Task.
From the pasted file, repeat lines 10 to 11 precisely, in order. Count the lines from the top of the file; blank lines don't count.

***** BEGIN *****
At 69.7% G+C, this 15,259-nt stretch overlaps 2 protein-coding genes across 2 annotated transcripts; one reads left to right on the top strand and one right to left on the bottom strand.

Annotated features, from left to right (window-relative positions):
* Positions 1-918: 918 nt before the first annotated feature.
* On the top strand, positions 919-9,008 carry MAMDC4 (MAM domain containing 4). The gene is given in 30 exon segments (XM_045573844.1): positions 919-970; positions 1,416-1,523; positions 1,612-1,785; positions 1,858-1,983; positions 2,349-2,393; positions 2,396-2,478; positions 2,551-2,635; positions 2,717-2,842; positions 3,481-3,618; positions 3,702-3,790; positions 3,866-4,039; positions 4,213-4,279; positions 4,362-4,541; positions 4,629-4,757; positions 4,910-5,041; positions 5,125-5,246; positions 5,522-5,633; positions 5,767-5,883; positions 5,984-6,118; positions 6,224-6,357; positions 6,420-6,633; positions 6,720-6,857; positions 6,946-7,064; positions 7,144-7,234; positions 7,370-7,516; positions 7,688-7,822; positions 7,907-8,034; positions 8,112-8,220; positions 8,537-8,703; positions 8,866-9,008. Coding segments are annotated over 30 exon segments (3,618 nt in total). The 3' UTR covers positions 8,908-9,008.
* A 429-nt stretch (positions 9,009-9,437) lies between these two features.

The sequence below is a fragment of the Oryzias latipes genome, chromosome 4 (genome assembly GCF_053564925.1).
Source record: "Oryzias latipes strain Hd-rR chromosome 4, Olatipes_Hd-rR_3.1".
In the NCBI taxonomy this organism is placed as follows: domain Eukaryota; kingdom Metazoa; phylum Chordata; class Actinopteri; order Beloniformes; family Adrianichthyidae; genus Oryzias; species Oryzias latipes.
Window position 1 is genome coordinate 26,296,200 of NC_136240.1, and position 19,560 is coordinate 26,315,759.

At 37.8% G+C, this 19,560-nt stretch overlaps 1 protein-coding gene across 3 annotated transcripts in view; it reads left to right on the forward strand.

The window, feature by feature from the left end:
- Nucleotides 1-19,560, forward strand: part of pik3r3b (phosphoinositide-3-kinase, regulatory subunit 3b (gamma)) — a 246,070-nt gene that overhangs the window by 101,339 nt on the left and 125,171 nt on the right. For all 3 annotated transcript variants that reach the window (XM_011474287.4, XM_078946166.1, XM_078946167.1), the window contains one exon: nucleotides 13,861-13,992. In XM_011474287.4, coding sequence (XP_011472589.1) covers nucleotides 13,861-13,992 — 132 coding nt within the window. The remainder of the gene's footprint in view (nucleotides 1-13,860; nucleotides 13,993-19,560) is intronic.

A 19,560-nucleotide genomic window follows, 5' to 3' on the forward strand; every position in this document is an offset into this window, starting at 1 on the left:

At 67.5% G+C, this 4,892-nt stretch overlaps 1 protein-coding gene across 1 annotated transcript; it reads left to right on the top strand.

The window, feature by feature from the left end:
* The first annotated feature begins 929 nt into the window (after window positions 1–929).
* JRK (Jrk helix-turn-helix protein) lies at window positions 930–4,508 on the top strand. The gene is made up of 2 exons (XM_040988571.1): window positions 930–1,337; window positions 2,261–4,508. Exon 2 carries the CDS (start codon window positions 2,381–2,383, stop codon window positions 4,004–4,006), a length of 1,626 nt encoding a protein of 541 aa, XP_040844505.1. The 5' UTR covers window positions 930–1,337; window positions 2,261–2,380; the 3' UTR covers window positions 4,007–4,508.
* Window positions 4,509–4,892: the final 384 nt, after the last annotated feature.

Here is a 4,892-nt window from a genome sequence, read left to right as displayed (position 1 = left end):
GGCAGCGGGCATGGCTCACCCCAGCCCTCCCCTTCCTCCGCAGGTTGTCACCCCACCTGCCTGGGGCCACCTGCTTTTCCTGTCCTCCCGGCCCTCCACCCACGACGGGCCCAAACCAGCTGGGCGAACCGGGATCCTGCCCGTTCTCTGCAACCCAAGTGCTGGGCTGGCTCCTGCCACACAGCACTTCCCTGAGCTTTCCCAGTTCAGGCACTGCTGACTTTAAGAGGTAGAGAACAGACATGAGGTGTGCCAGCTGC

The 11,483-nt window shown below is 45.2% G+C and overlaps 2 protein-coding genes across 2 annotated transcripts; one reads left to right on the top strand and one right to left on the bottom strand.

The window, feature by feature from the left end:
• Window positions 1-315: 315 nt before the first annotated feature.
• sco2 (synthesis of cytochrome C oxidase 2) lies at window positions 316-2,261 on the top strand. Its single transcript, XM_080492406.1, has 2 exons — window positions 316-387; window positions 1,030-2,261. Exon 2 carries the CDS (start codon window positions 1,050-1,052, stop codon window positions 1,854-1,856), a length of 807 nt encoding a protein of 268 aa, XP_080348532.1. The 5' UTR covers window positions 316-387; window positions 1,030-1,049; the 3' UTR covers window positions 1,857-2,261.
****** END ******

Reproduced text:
At 37.8% G+C, this 19,560-nt stretch overlaps 1 protein-coding gene across 3 annotated transcripts in view; it reads left to right on the forward strand.

The window, feature by feature from the left end: